It also helps to know what you really want and how you plan to use the car. I wanted a big 1960s era GM convertible that was driver I could drive to work and meetups and shows for fun. I did not want the cost or responsibility of a pristine concourse car that I would have to be more careful with where and when I drove it.
I started my search looking for a late 60s Impala, but I was open to other GM models of that era. While looking, I realized I could get a Cadillac for about the same cost as an Impala, if I was patient. I looked (mostly online) at a lot of GM cars including several 65-68s Cadillacs as I think their stacked headlights are cool, and the finned cars seemed to cost more than I wanted to spend. After about 6 months of looking, I came across the 1963 convertible I bought. It was 60 miles from my house and in decent shape for a decent price. Its body and paint are fine (It is a good 10-foot car). I had to have some work done on the brakes and had the carb and the steering rack rebuilt. I've also done some of the basic work myself (window felts, seals, trunk liner). It still needs a few things (AC, radio upgrade, wiper motor fix, fuel gauge fix), but you should know that all 50+ year old cars always need something... I drive it to work whenever the weather is good. Its been a great car to own and tons of fun.
Karl, thanks for the feedback. The patience will be the tough thing for me - I had in my head starting to drive around in this car over this summer. But now I'll back off of that idea and go for the car I want. As for flexibility, I'm retired so I can go anywhere in the US for a car, no problem. In fact I would be very wary of any car here in Michigan - this is the middle of the rust belt. As for research and inspection - as an GM automotive engineer, I have insights that many others don't, and that is why I won't purchase any car unless I get to inspect and drive it first. Also the reasons I am looking for a 64 is the 429 and the THM400, and it is the last year with the good looking (to me at least) tail fins. After that the car got too boxy for my tastes. Now with a 57 year old car needing some work done to it - that's half the fun of owning one of these in the first place!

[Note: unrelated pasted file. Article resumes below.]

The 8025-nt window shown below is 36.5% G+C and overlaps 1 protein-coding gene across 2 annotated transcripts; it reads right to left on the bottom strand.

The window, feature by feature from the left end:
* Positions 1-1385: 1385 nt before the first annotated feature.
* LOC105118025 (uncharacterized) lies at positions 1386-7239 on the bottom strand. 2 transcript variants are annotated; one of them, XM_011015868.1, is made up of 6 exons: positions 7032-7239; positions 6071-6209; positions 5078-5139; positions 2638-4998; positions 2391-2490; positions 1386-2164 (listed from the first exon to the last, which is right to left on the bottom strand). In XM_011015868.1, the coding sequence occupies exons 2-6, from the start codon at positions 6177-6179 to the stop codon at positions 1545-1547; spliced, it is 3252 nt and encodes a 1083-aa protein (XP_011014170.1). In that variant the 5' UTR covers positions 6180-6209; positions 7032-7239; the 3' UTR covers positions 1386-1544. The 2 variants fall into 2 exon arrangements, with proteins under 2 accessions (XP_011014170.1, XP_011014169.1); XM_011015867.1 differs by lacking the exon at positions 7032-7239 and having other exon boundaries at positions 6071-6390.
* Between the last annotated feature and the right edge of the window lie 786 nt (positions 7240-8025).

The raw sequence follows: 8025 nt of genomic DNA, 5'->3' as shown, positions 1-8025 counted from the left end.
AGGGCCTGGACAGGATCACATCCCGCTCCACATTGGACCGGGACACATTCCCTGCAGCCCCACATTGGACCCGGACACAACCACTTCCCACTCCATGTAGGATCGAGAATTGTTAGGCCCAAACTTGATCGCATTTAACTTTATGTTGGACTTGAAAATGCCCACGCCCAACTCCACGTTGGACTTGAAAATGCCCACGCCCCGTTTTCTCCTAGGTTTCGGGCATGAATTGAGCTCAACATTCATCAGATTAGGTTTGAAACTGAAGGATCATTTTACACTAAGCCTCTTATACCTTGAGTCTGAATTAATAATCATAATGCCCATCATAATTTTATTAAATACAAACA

You'll probably have your best luck here: https://www.cars-on-line.com/cadillac.html or Ebay. The 1963's are getting hard to find but everyone on this site has a '64 so I'm assuming that's what you want as well. Get an inspection before you buy, if you can't visit the car in person. I paid twice what mine was worth because it was in California and I was in Michigan and trusting enough to believe the seller. When the car arrived it was stone cold dead and when I got it running drive shaft so bent it couldn't be driven over 10MPH. I was told "everything on the dash works" but in reality nothing on the dash worked...so I've spent 7 years fixing things myself one at a time. That said, these are good cars, which handle surprisingly well and very smooth, silent & comfortable to drive. But that inspection could save you thousands! Good luck.